Sunday, May 24, 2009

Weekend Update / Miscellany

Happy Memorial Day weekend, everyone.

  • Following up last Thursday's post, the AP expanded on Senator Baucus's health care reform comments to report that "the health overhaul would cover nearly everyone _ 94 percent to 96 percent of the population _ but not undocumented workers. The current system covers 86% according to the same article. Also the American Hospital Association weighed in with Sen. Baucus's Finance Committee on the public plan option under consideration. According to Modern Healthcare,

    A chief concern, the AHA letter states, centers on a history of government
    underpayments in programs such as Medicare and Medicaid. According to a 2007 AHA survey, 58% of U.S. hospitals, or 2,840, said they were not paid their cost for providing care to Medicare patients. With Medicaid, hospitals lost some $10.4 billion in 2007 due to payment shortfalls.

  • The American Hospital Association also wrote to the Justice Department raising antitrust concerns about health plan consolidation. America's Health Insurance Plans (AHIP) retorted in a press release that
    “A recent letter from American Hospital Association to the Department of
    Justice (DOJ) asks the department to take a ‘more aggressive role in
    understanding how health plan market power and consolidation harm hospitals and other providers.’ This letter uses erroneous data to draw an erroneous
    conclusion that, unfortunately, is being used today by advocates for creating a
    public program in health care reform to justify their position.

    “We are forwarding today to the DOJ a letter reiterating our concerns with hospital consolidation through merger and affiliation, and its effect on costs for
    consumers. As the nation pursues health care reform, our public discourse
    must be based on the facts and must be focused on what the outcome of our
    discussion will mean for consumers and the economic health of our nation.”
  • Also speaking of hospitals, the New York Times reported on a new trend in hospital construction to utilize private rather than semi-private rooms. That will have an interesting impact on health plan benefits which are based on semi-private room coverage. In that regard, the actuarial consulting firm Milliman released its fifth annual Medical Index. According to a Milliman press release,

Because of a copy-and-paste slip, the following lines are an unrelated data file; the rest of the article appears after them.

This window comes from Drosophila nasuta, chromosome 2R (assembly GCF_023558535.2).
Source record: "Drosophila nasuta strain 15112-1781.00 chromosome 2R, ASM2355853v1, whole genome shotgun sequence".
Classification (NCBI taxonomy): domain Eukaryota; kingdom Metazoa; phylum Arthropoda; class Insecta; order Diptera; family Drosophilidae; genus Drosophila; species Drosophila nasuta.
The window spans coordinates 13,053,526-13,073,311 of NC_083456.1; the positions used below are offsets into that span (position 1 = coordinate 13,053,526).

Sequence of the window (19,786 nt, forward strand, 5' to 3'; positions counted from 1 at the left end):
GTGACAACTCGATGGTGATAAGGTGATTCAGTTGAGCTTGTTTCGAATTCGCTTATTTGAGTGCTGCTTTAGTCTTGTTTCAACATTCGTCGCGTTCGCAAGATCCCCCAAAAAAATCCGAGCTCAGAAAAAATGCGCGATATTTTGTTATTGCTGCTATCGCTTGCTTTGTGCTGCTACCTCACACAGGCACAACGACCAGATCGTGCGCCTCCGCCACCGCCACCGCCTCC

Key MMI findings include:

    The total 2009 medical cost for a typical American
    family of four is $16,771, compared with the 2008 figure of $15,609. This is a
    7.4% increase from 2008 to 2009.

    This is the third straight year of decreasing cost trends. Even so, the $1,162 increase is the highest since the 2006 increase of $1,169, when cost trends were at 9.6%.

    Every category of costs except inpatient and outpatient facility care experienced lower cost trends than last year.

    This is the third consecutive double-digit percentage increase in the amount that employees spend for healthcare services. This is primarily due to increased employee contributions, as out-of-pocket cost-sharing trends were more modest.

    The current economic environment has significant implications for healthcare costs. The consequences of employers' lost business, consumer insecurity, and provider revenue pressures affect healthcare utilization, charges for healthcare services, and who pays for the healthcare. The unprecedented uncertainty has accelerated cost increases in some ways and at the same time has reduced certain categories of utilization (e.g., electiveprocedures).
  • The American Medical Association and the American Association of PPOs partnered on a health care provider contracting toolkit, an encouraging development. According to the AMA press release,

    The toolkit provides quick reference documents on several key issues that arise during the contracting process, including:

    Responsibilities of PPNs/Payers
    Physicians Contracting with PPNs
    Assessing Network Value
    Primary/Secondary Network Matrix
    Understanding Silent PPOs

    The toolkit is available in hard copy, or can be accessed online at AAPPO and AMA Web sites.

  • Government HIT News reports that "The Office of the National Coordinator for Health Information Technology (ONC) has proposed developing a Web site containing facts about personal health record (PHR) systems and the privacy policies related their use to help consumers make informed decisions.

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